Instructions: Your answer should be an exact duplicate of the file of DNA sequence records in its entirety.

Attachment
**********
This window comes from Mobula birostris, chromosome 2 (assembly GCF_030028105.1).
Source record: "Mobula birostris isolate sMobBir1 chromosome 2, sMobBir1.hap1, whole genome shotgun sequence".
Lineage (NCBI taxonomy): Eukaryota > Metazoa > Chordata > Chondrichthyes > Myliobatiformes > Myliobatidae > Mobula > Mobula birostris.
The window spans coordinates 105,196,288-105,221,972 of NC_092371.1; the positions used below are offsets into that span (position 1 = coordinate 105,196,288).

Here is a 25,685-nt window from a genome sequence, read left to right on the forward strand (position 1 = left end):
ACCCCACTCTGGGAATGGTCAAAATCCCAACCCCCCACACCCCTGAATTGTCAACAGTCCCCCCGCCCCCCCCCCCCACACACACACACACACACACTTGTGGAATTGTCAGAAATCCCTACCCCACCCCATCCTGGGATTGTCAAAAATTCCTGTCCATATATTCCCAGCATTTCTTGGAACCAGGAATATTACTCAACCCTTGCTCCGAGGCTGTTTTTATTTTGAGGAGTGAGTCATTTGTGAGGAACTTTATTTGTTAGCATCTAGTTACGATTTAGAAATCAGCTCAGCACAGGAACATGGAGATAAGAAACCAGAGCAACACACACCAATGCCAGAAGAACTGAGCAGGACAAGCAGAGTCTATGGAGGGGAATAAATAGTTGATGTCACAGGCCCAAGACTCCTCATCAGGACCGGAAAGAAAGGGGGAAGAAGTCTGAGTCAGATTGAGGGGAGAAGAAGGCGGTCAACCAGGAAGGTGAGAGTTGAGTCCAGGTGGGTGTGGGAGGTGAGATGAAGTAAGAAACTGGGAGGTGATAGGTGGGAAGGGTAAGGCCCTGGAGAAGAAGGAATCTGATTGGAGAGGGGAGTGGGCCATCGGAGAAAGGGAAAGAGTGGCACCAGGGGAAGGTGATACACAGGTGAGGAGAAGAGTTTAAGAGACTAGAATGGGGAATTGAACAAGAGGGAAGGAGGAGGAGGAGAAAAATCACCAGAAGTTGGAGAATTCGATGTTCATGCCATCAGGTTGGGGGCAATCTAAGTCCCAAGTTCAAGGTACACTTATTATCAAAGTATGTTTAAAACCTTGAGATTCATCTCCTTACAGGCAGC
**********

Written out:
This window comes from Mobula birostris, chromosome 2 (assembly GCF_030028105.1).
Source record: "Mobula birostris isolate sMobBir1 chromosome 2, sMobBir1.hap1, whole genome shotgun sequence".
Lineage (NCBI taxonomy): Eukaryota > Metazoa > Chordata > Chondrichthyes > Myliobatiformes > Myliobatidae > Mobula > Mobula birostris.
The window spans coordinates 105,196,288-105,221,972 of NC_092371.1; the positions used below are offsets into that span (position 1 = coordinate 105,196,288).

Here is a 25,685-nt window from a genome sequence, read left to right on the forward strand (position 1 = left end):
ACCCCACTCTGGGAATGGTCAAAATCCCAACCCCCCACACCCCTGAATTGTCAACAGTCCCCCCGCCCCCCCCCCCCACACACACACACACACACACTTGTGGAATTGTCAGAAATCCCTACCCCACCCCATCCTGGGATTGTCAAAAATTCCTGTCCATATATTCCCAGCATTTCTTGGAACCAGGAATATTACTCAACCCTTGCTCCGAGGCTGTTTTTATTTTGAGGAGTGAGTCATTTGTGAGGAACTTTATTTGTTAGCATCTAGTTACGATTTAGAAATCAGCTCAGCACAGGAACATGGAGATAAGAAACCAGAGCAACACACACCAATGCCAGAAGAACTGAGCAGGACAAGCAGAGTCTATGGAGGGGAATAAATAGTTGATGTCACAGGCCCAAGACTCCTCATCAGGACCGGAAAGAAAGGGGGAAGAAGTCTGAGTCAGATTGAGGGGAGAAGAAGGCGGTCAACCAGGAAGGTGAGAGTTGAGTCCAGGTGGGTGTGGGAGGTGAGATGAAGTAAGAAACTGGGAGGTGATAGGTGGGAAGGGTAAGGCCCTGGAGAAGAAGGAATCTGATTGGAGAGGGGAGTGGGCCATCGGAGAAAGGGAAAGAGTGGCACCAGGGGAAGGTGATACACAGGTGAGGAGAAGAGTTTAAGAGACTAGAATGGGGAATTGAACAAGAGGGAAGGAGGAGGAGGAGAAAAATCACCAGAAGTTGGAGAATTCGATGTTCATGCCATCAGGTTGGGGGCAATCTAAGTCCCAAGTTCAAGGTACACTTATTATCAAAGTATGTTTAAAACCTTGAGATTCATCTCCTTACAGGCAGC